Subjected To Conversion Practices For Two Years
Barnard was subjected to these kinds of practices for two years. At age 14, Barnard for the first time attempted to take his own life.
“High school was an extreme struggle for me, I couldn’t concentrate, I was severely depressed. My father at one point kicked me out of the house because I wasn’t trying hard enough and was giving in, so I was living with a friend from school for a time. My grades started slipping.”
“I had no interest in anything, I tried cutting myself, it had an extreme toll on my mental health. Any insecurities I have today are because of what I went through.”
“So many of those years in the church was done hiding who I was, so it’s taken lots of therapy and encouragement from myself and others to build up my own identity.”
“I still suffer from quite severe depression, insecurities, definitely a lot of self-doubt and self-loathing, when I left the church, I did have a bit of internalised homophobia, especially towards other gay men, even though I did find some friends and started going out, I did try desperately to not act gay, sound gay, or listen to anything which would be gay.”
“To me, I didn’t want to be like them, because those people were to overly dramatic, and weird and all that stuff, it took me quite a while to go “this is perfectly fine, this is how I am, how they are”. I struggled with being able to find partners, because I never thought I was good enough or worth it. It took my quite a few years to except myself and who I am as a person.”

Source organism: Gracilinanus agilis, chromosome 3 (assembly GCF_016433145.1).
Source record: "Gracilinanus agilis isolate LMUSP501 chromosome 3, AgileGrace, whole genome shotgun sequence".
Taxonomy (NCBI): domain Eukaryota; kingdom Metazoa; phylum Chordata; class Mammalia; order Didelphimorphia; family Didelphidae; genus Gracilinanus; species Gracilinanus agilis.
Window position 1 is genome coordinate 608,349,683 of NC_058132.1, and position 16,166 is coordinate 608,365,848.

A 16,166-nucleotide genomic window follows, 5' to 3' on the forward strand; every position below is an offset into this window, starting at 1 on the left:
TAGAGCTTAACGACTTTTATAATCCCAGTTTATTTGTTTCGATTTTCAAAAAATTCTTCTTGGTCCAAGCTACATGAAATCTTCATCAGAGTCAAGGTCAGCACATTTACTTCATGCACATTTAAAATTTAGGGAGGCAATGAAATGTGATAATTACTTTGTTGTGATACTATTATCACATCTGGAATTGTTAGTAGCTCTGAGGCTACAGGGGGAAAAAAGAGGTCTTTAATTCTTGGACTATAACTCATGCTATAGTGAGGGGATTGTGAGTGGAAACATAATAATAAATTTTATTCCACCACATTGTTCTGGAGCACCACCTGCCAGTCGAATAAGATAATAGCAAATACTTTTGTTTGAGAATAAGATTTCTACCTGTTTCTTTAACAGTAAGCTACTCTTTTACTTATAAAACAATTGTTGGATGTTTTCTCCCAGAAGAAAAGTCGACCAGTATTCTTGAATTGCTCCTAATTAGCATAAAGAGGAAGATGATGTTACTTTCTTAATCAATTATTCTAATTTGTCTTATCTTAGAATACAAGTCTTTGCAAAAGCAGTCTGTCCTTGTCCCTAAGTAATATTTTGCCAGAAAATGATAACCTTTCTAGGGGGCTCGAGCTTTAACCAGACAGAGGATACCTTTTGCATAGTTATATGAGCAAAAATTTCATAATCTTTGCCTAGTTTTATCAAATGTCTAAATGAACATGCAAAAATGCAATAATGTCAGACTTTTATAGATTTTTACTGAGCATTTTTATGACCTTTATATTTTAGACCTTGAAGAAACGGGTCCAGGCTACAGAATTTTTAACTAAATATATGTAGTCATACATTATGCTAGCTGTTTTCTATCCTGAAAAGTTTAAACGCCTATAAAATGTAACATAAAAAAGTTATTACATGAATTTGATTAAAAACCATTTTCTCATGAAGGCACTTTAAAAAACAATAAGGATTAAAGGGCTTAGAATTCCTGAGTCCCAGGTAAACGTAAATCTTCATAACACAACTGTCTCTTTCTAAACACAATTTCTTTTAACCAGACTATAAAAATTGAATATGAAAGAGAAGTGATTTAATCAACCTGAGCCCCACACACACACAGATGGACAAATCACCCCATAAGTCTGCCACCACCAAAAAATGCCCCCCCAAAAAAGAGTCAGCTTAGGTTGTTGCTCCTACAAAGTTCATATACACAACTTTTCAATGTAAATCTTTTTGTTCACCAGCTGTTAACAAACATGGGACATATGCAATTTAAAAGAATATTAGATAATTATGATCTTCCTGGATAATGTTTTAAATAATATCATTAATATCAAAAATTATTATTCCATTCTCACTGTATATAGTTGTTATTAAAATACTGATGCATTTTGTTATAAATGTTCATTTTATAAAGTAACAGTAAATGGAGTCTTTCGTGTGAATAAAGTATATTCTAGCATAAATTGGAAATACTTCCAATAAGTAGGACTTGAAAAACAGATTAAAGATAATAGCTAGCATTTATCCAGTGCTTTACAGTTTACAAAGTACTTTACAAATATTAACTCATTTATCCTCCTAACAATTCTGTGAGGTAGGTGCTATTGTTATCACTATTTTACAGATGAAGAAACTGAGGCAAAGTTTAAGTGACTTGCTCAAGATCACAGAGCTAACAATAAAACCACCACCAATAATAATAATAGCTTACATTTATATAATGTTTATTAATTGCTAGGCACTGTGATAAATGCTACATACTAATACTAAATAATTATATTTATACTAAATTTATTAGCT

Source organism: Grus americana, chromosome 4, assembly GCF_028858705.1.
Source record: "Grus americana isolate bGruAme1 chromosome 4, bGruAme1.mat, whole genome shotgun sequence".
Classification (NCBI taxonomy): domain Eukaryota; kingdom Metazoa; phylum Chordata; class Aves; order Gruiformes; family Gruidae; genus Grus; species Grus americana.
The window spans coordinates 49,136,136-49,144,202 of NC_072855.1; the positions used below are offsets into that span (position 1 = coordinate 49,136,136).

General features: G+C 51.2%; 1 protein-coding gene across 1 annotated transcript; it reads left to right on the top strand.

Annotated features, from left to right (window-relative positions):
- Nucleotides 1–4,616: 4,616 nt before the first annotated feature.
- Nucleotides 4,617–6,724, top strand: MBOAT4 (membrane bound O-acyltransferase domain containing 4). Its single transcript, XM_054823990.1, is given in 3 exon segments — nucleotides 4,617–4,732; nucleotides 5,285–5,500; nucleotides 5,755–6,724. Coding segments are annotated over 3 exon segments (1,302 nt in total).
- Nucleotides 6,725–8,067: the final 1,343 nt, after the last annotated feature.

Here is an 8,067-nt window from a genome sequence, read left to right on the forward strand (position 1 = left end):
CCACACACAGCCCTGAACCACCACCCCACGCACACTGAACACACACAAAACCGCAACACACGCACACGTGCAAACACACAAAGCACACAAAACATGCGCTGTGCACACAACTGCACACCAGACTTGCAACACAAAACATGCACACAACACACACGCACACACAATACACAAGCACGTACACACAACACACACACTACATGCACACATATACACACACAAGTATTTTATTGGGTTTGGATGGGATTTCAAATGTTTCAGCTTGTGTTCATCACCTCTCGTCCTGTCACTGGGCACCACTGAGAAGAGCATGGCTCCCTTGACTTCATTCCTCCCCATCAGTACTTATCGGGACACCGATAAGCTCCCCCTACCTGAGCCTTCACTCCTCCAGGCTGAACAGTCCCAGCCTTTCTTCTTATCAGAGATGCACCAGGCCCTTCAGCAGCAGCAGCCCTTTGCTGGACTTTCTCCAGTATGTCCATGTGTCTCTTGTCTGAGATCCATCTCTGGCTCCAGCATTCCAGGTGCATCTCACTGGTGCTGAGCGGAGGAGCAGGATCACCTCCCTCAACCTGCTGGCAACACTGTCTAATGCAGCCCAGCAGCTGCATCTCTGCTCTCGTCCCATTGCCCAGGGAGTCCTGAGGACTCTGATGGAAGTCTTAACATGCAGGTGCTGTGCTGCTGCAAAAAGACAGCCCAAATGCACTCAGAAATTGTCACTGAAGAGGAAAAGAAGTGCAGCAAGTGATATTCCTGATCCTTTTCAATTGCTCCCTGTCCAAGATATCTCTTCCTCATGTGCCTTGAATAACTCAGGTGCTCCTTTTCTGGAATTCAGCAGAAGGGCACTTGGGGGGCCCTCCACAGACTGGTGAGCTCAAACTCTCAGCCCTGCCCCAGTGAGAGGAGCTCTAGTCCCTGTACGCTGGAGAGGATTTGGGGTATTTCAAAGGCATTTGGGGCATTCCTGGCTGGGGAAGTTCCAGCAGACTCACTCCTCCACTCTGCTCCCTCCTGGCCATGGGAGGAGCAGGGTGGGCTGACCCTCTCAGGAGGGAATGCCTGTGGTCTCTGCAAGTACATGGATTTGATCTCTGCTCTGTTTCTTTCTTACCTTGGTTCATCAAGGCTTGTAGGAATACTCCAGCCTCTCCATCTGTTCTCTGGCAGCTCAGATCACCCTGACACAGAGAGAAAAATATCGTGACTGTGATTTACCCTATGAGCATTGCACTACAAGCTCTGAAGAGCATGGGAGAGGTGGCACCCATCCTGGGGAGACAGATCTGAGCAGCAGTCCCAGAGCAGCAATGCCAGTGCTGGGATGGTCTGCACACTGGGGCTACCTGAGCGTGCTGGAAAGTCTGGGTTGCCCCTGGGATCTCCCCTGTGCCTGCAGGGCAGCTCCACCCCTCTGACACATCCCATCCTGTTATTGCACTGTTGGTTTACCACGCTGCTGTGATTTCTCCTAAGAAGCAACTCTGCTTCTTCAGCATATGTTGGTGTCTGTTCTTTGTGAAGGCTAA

Telegraph. However, the damage had not all been done.
Opposed Marriage Equality
During the height of 2017’s damaging plebiscite on marriage equality in Australia, C3 Church remained both staunchly and publicly vocal in its opposition to it, releasing a statement at the time, that declared that “in a strange twist (apparent) discrimination has come full circle so that the persons who once cried oppression are now at the vanguard of oppressing anyone that opposes their view. Any concept of community and moral well-being is thus swamped in the flood of ‘my rights.’”
Barnard remembers the time with a painful clarity, “they actually made it publicly known during the same-sex marriage debate in Australia, that they were voting against it.”
“I actually wrote to them in quite a long letter, saying what the effects on me were, when they did things like that. They kept on saying they were loving of all people, but no they weren’t because they were voting against it.
“I said to them, these are acts of pure aggression, and what that says to someone like me, who might still be in the church right now who wants to be accepted. You are actually telling them, no they are not worth anything, you are telling that person they are wrong, that they are not at the same level as someone else in the church who is heterosexual.”